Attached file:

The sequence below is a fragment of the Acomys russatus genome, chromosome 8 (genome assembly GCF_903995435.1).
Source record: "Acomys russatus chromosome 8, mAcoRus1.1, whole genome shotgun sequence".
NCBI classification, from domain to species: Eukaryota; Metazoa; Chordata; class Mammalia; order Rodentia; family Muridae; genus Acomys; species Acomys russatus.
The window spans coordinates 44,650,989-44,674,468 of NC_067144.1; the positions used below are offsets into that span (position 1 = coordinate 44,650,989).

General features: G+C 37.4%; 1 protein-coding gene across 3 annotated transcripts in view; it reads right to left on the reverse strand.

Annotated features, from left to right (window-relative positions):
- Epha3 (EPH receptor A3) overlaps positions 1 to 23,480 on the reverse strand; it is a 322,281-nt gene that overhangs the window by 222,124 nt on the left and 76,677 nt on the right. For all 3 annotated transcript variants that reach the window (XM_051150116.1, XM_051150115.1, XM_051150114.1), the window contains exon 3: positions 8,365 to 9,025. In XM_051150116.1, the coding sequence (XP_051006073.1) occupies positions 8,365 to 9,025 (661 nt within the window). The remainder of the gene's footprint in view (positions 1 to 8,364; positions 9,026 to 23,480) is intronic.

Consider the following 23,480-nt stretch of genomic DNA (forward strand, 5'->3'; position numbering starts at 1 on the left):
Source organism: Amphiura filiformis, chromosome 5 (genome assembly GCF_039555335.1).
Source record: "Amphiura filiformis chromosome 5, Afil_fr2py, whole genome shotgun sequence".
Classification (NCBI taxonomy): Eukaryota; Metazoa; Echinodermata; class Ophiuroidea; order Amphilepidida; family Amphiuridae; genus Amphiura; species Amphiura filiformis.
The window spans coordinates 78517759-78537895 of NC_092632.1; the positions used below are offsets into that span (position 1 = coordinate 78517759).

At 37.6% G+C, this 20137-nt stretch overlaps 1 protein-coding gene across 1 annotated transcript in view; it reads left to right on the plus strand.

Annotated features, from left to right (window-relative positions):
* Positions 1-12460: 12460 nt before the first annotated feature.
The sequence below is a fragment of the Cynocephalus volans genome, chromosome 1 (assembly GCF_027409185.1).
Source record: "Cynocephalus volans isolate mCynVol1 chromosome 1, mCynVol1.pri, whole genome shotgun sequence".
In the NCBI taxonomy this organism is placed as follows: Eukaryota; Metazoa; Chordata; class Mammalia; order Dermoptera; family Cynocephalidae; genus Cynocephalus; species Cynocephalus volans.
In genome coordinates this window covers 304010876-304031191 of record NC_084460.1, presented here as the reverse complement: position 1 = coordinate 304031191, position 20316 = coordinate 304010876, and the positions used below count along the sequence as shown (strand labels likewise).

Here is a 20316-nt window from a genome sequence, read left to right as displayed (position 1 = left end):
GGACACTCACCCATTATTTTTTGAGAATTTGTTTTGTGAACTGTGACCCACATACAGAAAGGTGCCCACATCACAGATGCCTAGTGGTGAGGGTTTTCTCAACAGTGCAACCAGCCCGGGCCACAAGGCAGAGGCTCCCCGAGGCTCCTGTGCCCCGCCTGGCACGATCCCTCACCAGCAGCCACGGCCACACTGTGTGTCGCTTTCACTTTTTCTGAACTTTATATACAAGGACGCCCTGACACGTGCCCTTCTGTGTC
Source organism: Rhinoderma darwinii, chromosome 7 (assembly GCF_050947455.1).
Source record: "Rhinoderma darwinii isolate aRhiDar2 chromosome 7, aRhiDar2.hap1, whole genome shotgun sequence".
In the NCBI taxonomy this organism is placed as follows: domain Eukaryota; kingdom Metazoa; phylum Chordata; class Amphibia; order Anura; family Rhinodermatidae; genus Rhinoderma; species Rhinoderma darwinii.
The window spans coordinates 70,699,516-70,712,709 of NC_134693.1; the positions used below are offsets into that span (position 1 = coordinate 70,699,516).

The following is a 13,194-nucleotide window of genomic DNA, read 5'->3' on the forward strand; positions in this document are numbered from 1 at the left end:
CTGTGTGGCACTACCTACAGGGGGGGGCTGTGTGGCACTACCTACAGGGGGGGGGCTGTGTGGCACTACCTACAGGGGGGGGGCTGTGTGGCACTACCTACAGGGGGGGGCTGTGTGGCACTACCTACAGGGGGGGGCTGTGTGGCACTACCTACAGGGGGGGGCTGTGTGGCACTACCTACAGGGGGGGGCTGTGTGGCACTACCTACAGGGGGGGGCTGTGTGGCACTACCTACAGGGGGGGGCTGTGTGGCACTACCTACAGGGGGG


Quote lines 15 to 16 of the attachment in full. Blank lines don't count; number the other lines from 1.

* Positions 1-12460: 12460 nt before the first annotated feature.
The sequence below is a fragment of the Cynocephalus volans genome, chromosome 1 (assembly GCF_027409185.1).